Britain at risk of serious social unrest, report warns
Britain is in danger of serious social unrest and public disorder in response to the economic crisis, according to a new report.
By Murray Wardrop
Last Updated: 9:36AM GMT 21 Mar 2009
Bouts of social upheaval are set to disrupt economies and topple governments around the globe over the next two years, the Economist Intelligence Unit warned.
Britain is at “moderate risk” of the protests with “far from a clean bill of health”, the study said, in contrast to previous years when western European states were almost automatically rated at “low risk”.
The paper, called Manning the Barricades, identified Britain as one of a group of “heavily indebted economies that experienced housing bubbles” and “are particularly vulnerable to deleveraging and asset price declines”.
It added: “The UK has been among the worst-hit developed countries by the global downturn and the majority of the population fears a deep and long recession and the onset of mass unemployment.
“Popular discontent and anger are likely to rise, and populist sentiments to strengthen. The news of big personal payouts to bankers who have failed spectacularly has incensed public opinion.”
Ninety-five countries were ranked in the “high” or “very high” risk bracket, while Britain was placed 132nd on the list, alongside Ireland, and behind France and the US.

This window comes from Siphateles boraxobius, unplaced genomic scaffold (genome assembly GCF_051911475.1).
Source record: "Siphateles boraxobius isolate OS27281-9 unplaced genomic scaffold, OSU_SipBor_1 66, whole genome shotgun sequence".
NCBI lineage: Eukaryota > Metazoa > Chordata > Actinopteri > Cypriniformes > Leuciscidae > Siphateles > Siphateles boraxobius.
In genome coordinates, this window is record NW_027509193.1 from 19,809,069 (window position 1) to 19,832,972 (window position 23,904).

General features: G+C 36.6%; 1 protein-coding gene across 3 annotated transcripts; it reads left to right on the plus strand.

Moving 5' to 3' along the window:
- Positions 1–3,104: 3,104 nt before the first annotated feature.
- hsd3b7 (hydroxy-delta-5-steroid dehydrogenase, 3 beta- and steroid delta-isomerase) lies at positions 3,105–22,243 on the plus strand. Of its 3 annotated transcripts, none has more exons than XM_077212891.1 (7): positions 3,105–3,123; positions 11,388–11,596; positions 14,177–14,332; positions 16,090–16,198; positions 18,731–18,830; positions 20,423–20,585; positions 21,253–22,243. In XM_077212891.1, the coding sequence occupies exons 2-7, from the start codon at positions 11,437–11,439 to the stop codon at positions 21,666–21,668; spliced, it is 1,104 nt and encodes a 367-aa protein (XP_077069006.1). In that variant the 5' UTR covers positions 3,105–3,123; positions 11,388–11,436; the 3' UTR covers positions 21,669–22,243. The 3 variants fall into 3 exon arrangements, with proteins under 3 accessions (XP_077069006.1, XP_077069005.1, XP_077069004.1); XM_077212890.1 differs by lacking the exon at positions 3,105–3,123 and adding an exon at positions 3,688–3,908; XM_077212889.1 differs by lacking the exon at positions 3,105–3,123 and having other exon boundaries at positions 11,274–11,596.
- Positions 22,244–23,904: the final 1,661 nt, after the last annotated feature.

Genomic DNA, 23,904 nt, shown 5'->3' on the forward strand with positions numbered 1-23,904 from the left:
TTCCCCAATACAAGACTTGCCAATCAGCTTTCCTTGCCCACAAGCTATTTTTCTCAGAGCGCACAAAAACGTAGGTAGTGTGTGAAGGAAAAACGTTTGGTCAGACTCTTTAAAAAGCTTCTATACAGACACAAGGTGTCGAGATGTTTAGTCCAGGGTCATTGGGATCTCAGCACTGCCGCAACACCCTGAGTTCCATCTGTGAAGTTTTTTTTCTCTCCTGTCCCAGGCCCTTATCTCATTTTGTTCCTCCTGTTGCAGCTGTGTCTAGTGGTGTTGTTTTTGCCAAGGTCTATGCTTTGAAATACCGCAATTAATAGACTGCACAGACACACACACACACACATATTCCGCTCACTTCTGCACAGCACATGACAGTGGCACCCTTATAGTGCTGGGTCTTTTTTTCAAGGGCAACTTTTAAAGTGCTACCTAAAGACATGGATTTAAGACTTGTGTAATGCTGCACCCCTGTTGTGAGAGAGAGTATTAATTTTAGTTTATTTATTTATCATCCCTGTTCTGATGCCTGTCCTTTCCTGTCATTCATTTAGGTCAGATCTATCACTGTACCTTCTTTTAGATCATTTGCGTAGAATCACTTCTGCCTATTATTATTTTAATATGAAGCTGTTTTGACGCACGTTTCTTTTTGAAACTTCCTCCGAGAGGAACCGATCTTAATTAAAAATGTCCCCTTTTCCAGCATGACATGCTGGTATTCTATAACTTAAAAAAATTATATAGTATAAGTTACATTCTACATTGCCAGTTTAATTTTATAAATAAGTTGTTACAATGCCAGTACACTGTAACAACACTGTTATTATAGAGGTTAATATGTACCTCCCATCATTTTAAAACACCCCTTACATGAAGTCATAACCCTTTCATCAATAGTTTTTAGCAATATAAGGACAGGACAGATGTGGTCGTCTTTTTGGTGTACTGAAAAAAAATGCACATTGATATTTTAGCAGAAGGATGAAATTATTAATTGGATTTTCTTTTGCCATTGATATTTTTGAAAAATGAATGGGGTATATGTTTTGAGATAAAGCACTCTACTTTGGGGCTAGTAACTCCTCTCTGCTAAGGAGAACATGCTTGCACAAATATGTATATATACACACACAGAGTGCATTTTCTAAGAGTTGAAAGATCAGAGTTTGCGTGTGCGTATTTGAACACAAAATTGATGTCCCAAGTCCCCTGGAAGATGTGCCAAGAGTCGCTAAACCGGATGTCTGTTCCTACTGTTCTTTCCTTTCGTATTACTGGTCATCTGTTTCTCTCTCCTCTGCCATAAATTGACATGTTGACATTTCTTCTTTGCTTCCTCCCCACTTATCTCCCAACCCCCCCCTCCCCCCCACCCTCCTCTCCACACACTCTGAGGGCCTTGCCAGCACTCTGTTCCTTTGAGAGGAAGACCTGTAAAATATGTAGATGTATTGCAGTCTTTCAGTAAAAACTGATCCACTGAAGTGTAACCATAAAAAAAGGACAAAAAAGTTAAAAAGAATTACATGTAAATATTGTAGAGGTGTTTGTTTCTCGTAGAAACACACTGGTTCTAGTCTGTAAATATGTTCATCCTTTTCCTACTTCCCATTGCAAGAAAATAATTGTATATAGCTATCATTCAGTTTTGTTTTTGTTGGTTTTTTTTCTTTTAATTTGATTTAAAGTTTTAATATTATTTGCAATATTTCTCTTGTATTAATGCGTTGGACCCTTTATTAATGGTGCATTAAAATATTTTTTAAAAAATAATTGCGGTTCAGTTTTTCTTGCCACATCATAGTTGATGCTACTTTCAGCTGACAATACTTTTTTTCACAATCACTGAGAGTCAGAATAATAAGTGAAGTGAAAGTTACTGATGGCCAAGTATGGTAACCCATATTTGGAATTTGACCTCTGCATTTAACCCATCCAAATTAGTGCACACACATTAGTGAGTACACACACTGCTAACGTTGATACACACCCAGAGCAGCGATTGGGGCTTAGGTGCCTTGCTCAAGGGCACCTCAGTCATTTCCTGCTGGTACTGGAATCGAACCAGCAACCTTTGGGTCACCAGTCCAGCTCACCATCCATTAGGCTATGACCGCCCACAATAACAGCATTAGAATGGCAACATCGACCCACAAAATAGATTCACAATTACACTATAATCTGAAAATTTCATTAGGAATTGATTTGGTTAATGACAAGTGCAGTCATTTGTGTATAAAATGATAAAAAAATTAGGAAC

Top of the list were Zimbabwe, Chad, the Democratic Republic of Congo, Cambodia and Sudan, and there were three European countries among the 27 rated as “very high risk” Ukraine, Moldova and Bosnia & Herzogovina.
Citing a recent poll for Prospect magazine, in which 37 per cent predicted serious social unrest in British cities, the report identified the use of immigrant labour at a time of soaring unemployment as a possible flashpoint for unrest in Britain.
It said: “The mood of the country is also revealed by the results of a recent FT/Harris survey that showed that almost 80 per cent of British adults believe that immigrants should be asked to leave the country if they do not have a job.”
The most serious economic downturn since the 1930s is driving up poverty and unemployment and fuelling demands for protectionist policies which could deepen the recession into a lengthy depression, said the report.
It added: “Popular anger around the world is growing as a result of rising unemployment, pay cuts and freezes, bail-outs for banks, and falls in house prices and the value of savings and pension funds.
“As people lose confidence in the ability of governments to restore stability, protests look increasingly likely.
“A spate of incidents in recent months shows that the global economic downturn is already having political repercussions.
“This is being seen as a harbinger of worse to come. There is growing concern about a possible global pandemic of unrest.”
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